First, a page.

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Search Title: Search Director: Year Seen:  


Title: Director [Year]
"The Highwaymen" John Lee Hancock [2019]
"The Lobster" Yorgos Lanthimos [2015]
"Infamous" Douglas McGrath [2006]

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Liner Notes.

© 2019 WNM and the respective authors. "All Rights Reserved."

"The Highwaymen" [John Lee Hancock] 2019

"The Highwaymen [2019] was directed by John Lee Hancock and stars Kevin Costner and Woody Harrelson. Although made by Netflix, this is a move with full cinematic quality.

"As a director, Hancock consistently makes noteworthy if not great films. His best effort to date critically was "The Blind Side" [2009]. As a screenwriter he is perhaps best known for "Snow White and the Huntsman" [2012], which was a surprisingly good retelling of the fairy tale.

"In this film the story of Bonnie and Clyde is told from the viewpoint of the two retired Texas Rangers who tracked them down and were primarily responsible for their deaths. Arthur Penn‘s justifiably famous "Bonnie and Clyde" [1967] romanticized the two criminals as a couple and largely sugar-coated who they were. In this film their murderous exploits are portrayed without that and seen only distantly, as they are not central characters here.

"This film concentrates on the two aging retired lawmen, Frank Hamer and Maney Gault, played respectively by Costner and Harrelson. Both rangers had a reputation for extreme violence in their younger days. The interplay between them as they hunt down the two outlaws is what gives this film some depth. Hamer‘s character is quiet and matter of fact, while Gault is much the opposite.

"Many castigated this film because it counterplays against Penn‘s great 1967 film. I disagree. For one thing, Penn‘s film was a modern fairy tale, whereas this film is a great deal closer to the reality of the time. If you prefer the fairy tale, fine, don‘t watch this film. Otherwise, you should at least find this film entertaining."


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"The Lobster" [Yorgos Lanthimos] 2015

"The Lobster [2015] was directed by Yorgos Lanthimos, written by Efthymis Filippou. It stars Colin Farrell and co-stars John C. Reilly.

"This is a film that most people would not think about seeing if they read a synopsis of the plot. It concerns a society where adults who breakup a relationship have 45 days to find another relationship or be turned into an animal of their choice. Those who stay single outside the law are hunted.

"Lanthimos is a Greek director who has made films before that portray odd and oppressive human behavior such as Dogtooth [2010], which was also written by Filippou.

"Lobster somewhat resembles a documentary, with flat narrative style and rather dull cinematography, no doubt on purpose, as is the somewhat deadpan delivery of lines.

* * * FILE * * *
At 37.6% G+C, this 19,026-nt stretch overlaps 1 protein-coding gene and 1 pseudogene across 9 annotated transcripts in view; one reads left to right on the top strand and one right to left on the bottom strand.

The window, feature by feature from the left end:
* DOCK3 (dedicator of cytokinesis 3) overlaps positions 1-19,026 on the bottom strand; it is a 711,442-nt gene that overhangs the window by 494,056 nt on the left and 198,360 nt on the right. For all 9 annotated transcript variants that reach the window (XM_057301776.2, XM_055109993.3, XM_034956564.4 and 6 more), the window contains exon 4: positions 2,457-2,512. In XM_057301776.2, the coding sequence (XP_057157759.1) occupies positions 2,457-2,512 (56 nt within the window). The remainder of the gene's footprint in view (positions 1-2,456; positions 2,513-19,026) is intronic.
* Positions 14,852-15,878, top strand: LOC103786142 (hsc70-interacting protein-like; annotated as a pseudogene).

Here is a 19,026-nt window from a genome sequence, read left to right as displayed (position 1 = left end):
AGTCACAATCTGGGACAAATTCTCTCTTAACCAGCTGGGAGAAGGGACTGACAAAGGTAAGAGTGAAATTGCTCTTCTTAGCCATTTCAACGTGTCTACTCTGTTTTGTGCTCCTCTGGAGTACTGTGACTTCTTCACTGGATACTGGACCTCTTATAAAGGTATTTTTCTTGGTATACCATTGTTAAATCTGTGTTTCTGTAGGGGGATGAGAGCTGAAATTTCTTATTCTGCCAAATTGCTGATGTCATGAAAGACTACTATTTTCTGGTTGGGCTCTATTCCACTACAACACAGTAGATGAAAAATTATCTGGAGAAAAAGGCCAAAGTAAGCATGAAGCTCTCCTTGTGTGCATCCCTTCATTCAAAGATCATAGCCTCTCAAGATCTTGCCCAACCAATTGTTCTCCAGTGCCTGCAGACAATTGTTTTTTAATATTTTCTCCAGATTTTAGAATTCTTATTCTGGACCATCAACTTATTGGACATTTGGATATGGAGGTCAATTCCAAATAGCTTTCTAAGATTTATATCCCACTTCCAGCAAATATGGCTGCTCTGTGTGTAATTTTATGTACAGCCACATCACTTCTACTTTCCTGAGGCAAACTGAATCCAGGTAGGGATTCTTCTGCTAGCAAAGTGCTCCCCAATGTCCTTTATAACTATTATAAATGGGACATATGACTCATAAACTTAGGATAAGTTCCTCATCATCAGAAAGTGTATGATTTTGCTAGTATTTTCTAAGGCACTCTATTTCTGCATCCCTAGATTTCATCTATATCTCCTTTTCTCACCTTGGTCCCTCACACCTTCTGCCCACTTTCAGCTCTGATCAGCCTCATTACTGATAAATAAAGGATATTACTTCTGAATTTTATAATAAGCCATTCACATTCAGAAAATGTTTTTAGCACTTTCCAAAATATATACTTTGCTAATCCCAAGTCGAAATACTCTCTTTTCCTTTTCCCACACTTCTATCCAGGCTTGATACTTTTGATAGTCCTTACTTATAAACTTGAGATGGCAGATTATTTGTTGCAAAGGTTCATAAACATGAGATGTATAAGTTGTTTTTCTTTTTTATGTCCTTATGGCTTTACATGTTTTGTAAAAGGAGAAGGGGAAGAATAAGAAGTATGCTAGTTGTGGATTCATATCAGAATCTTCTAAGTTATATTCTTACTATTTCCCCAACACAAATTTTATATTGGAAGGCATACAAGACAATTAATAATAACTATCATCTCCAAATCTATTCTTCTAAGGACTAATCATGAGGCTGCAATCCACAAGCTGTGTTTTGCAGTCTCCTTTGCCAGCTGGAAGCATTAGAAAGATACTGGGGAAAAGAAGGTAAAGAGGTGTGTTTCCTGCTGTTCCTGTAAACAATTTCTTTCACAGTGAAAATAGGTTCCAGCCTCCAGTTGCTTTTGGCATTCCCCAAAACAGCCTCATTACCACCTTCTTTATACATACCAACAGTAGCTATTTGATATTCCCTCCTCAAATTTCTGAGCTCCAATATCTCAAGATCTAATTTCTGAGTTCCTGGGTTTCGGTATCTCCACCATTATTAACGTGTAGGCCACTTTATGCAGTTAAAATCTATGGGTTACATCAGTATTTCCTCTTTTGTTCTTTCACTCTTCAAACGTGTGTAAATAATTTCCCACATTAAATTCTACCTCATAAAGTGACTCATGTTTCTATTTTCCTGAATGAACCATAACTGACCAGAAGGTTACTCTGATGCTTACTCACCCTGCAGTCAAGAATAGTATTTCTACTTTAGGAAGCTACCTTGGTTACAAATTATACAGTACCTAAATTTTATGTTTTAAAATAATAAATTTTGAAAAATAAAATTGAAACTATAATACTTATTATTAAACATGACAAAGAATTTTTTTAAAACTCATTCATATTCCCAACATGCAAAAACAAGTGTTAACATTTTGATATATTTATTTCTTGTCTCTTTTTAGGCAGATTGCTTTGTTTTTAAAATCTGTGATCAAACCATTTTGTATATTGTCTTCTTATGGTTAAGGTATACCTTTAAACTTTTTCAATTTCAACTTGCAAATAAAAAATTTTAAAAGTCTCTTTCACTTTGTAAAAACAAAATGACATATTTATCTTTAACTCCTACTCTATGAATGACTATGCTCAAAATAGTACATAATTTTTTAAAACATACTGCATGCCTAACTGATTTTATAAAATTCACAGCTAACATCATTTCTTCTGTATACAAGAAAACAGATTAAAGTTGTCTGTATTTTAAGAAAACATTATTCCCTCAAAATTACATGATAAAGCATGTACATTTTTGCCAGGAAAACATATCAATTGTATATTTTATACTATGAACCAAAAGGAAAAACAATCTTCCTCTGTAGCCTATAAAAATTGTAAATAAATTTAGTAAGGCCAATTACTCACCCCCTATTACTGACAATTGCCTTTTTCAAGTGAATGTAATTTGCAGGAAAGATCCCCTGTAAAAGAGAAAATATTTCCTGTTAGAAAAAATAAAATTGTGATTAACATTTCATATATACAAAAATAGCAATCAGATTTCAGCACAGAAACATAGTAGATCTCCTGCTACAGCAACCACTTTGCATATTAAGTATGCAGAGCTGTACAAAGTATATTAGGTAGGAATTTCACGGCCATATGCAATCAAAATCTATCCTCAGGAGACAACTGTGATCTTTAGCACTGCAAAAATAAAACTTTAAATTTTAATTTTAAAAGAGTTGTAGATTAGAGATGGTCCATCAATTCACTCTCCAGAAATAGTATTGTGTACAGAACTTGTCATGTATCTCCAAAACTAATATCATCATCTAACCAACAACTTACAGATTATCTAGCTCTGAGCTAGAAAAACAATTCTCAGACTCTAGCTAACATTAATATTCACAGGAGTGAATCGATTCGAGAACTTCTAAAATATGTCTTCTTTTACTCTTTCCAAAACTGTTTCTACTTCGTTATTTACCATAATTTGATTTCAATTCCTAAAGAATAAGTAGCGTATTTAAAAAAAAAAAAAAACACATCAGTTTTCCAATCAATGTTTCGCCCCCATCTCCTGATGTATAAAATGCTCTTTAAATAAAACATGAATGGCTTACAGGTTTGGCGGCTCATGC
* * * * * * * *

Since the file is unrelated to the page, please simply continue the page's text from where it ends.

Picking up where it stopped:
"This film is considered by some to be a comedy. Their point is that this dystopian near future is not real, therefore one can take its serious treatment as satire. That may work for some, but if you suspend disbelief while watching, a common requirement for many films, it becomes genuinely disturbing.

"While this film is well executed, it should be approached knowing that you might not like it. If you do like it, try Dogtooth [2010] as well."


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"Infamous" [Douglas McGrath] 2006

"Infamous [2006] was written and directed by Douglas McGrath, based on the George Plimpton book. McGrath‘s earlier film, Nicholas Nickleby [2002] is considered equally good.

"The cast for Infamous is a strong one, with several impressive cameos. It is headed by Toby Jones playing Truman Capote and Sandra Bullock playing Capote‘s literary helpmate at that time, Harper Lee.

"This film tells the story about Truman Capote‘s greatest triumph and what most who knew him felt was also the beginning of his end as a writer. That is of course "In Cold Blood", conceived by Capote as a literary experiment melding literature and reportage of the Clutter murders in Holcomb, Kansas.

"Capote was so strongly physically and aurally ‘typed‘ that a very similar actor is required for believability. Toby Jones fit that bill, giving a convincing and strong performance, easily confirmed by looking at and listening to actual Capote interviews.

"The film opens and in short order paints a picture of Capote as a key player in New York City‘s high society of the late 1950s, where he was renowned writer and brilliant conversationalist. This shows how starkly different covering the emotional and psychological aspects of a murder in rural America was for him. This difference is well depicted, using establishing shots of rural emptiness. When Capote arrives in Kansas, he is at a loss what to do. Eventually, he ingratiates himself into the local society, making possible the gathering of material he needs for what he intends to write.

"The last half of the film concerns itself with the developing relationship between Capote and the murderer Perry Smith, well played by Daniel Craig, as an unpredictable and violent, but complex man, well-suited to Capote‘s purpose. It has long been assumed that the emotional attachment Capote made to obtain Smith‘s confidence fractured Capote when he saw Smith hung. This is the assumption taken here. Whatever the reason, Capote effectively stopped writing afterwards, sliding into the alcohol and drug abuse that killed him at 59.

"Infamous suffers a bit in comparison to Capote [2005], where another fine portrayal of Capote is given by Philip Seymour Hoffman. Infamous does a better job depicting the social animal that Capote was. This is a very effective, well acted film, certainly one worth watching. If viewers are not familiar with his work, they should at least be acquainted with Capote‘s persona."


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Last update on Jan 15, 2010 at 12:15:10.